On Saturday afternoon a group of friends and I spent the afternoon with Mirriam House in Paarl.
Mirriam has spent the past fifteen years providing a refuge for orphaned and abandoned children in the community – and besides providing shelter for them she she helps to educate them, feed them and clothe them – and she is the legal guardian of most of them.
On 17 July this year, the house that Mirriam and her children lived in burnt down – apparently after a neighbour’s paraffeine lamp was knocked over. They lost everything – and one of their toddlers, an 18-month-old boy, was killed after trying to return to the house. One of our friends, who works with Greater Capital, alerted us to the situation and the appeal for donations – and so we organised to cook up some lunch (and whip up a batch of cupcakes) and take them through to their temporary shelter in Paarl.
Friday night saw us industriously peeling potatoes and carrots, chopping up onions and garlic, and grating ginger. The resident chef among us managed to whip up a 12-litre pot full of curried mince (I would never, ever have attempted to cook en masse like that – I stand to be corrected but I think there may have been about 5kg of mince involved). Saturday morning and fifty-four rolls later (did you know that unsliced bread is really, really difficult to come by on a Saturday morning…!) and we were on our way to Paarl… with three big trays of cupcakes on our laps.
The temporary house is attached to a coffee shop in Paarl, and we discovered that not all of the kids had been relocated there. Mirriam herself was staying somewhere else – but by the time we arrived five days after the fire the cupboards were simply bursting with food, new toys and clothes for the little ones. It’s amazing to see how a community can rally around a cause… Working in media and being witness to all the negative things that happen in the world on a daily basis means that we often forget the power of community.
After dishing up for the house’s inhabitants – who range in age from about six months to their early twenties, and of course, for Mirriam and her family – we spent the afternoon playing with a group of the little ones outside, with some of our group pitching in to help with the masses of laundry.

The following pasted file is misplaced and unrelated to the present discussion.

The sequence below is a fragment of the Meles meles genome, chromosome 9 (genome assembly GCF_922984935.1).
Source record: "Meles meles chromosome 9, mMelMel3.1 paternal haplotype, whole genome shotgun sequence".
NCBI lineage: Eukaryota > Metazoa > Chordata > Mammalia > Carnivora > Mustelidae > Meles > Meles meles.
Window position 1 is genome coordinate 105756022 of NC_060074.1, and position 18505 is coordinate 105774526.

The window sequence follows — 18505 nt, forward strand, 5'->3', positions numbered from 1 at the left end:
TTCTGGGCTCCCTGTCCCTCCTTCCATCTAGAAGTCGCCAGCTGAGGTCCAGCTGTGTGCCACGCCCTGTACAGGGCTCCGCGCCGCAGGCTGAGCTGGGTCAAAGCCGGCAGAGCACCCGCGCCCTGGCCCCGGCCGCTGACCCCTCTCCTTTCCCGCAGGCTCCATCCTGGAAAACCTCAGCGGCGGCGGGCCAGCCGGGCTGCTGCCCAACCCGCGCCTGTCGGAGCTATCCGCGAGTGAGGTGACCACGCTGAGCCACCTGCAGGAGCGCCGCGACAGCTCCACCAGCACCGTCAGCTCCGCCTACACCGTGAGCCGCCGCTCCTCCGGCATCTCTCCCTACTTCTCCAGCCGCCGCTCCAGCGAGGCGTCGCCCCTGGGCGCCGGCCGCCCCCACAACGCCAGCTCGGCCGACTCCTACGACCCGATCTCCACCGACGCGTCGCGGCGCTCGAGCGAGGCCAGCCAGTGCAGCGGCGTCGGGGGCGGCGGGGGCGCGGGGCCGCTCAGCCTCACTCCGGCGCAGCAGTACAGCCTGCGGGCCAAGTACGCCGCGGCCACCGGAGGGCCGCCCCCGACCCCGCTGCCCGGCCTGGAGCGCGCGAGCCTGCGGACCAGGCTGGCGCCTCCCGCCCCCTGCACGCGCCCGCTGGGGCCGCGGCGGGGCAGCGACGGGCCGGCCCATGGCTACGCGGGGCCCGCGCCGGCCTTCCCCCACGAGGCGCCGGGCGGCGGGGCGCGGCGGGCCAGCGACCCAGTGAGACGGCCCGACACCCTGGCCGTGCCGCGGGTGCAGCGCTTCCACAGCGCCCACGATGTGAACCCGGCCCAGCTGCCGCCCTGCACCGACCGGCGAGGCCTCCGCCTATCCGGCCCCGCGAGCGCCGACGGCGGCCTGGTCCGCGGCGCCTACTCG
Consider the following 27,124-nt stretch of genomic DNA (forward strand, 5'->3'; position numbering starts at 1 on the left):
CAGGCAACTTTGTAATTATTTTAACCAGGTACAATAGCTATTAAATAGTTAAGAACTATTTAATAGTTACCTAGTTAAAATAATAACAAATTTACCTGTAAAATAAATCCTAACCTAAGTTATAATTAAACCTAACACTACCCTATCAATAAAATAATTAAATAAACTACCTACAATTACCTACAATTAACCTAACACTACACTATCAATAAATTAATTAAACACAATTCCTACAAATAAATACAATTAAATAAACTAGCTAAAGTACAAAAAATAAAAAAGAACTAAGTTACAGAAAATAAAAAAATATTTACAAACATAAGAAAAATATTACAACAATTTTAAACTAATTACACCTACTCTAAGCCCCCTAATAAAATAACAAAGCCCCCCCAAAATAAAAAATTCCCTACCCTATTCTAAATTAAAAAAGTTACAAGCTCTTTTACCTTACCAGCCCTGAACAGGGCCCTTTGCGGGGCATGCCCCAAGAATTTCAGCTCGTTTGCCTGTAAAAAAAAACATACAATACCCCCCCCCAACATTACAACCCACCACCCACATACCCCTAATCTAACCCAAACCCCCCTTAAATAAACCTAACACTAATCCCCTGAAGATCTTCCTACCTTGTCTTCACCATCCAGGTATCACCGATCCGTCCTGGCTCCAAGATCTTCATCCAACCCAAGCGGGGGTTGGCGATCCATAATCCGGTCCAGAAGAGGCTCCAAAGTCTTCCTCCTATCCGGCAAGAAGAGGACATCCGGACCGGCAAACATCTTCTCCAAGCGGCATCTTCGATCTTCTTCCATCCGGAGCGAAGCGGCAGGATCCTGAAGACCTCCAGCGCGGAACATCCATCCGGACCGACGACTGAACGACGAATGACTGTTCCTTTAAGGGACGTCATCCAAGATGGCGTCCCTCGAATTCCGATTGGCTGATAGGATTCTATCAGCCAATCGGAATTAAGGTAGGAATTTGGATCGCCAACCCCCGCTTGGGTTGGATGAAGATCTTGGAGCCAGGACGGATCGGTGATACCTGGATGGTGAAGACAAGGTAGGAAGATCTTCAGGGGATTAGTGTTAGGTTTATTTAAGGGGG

Despite the massive tragedy that had just occurred and their unusual living situation, these kids were so, so well adjusted and so happy – I was blown away. We kicked a ball around, blew bubbles and the teacher among us brought paper, crayons and stickers. We even got involved in a pretty intense water pistol-fight… Which saw me on the ground while the most enterprising of the young girls took advantage of the situation and emptied her entire barrel over me, Geneva Convention be damned…
Now if you know me, you know that I’m pretty much allergic to kids. They’re terrifying – I have no idea what to do with the little buggers. Sure, there have been one or two that have managed to worm their way into my heart but they are very much in the minority. But after spending a day with these kids, well, I can sort of see the appeal in children. (Okay, fine, so I was a little broody. Whatever. No big deal. Jeez, like, get of my case already.)
In all seriousness, I was so taken aback by the amount of love in that household. Honestly, they were a family. These children all come from broken or bad homes and into an environment where along with the basic necessities, they were loved without exception or condition. And these children are smart, engaging, well-behaved and so full of joy that it was a wonder to behold. It goes to show what a proper home can do – I have no doubt that with Mirriam’s careful guidance these children will go on to be amazing individuals.
I was awed and humbled. We live in a remarkable world – which, through our daily hassles and individual dramas, we so often forget.
Read more about Mirriam House and the work they do – and find out how you can contribute – here.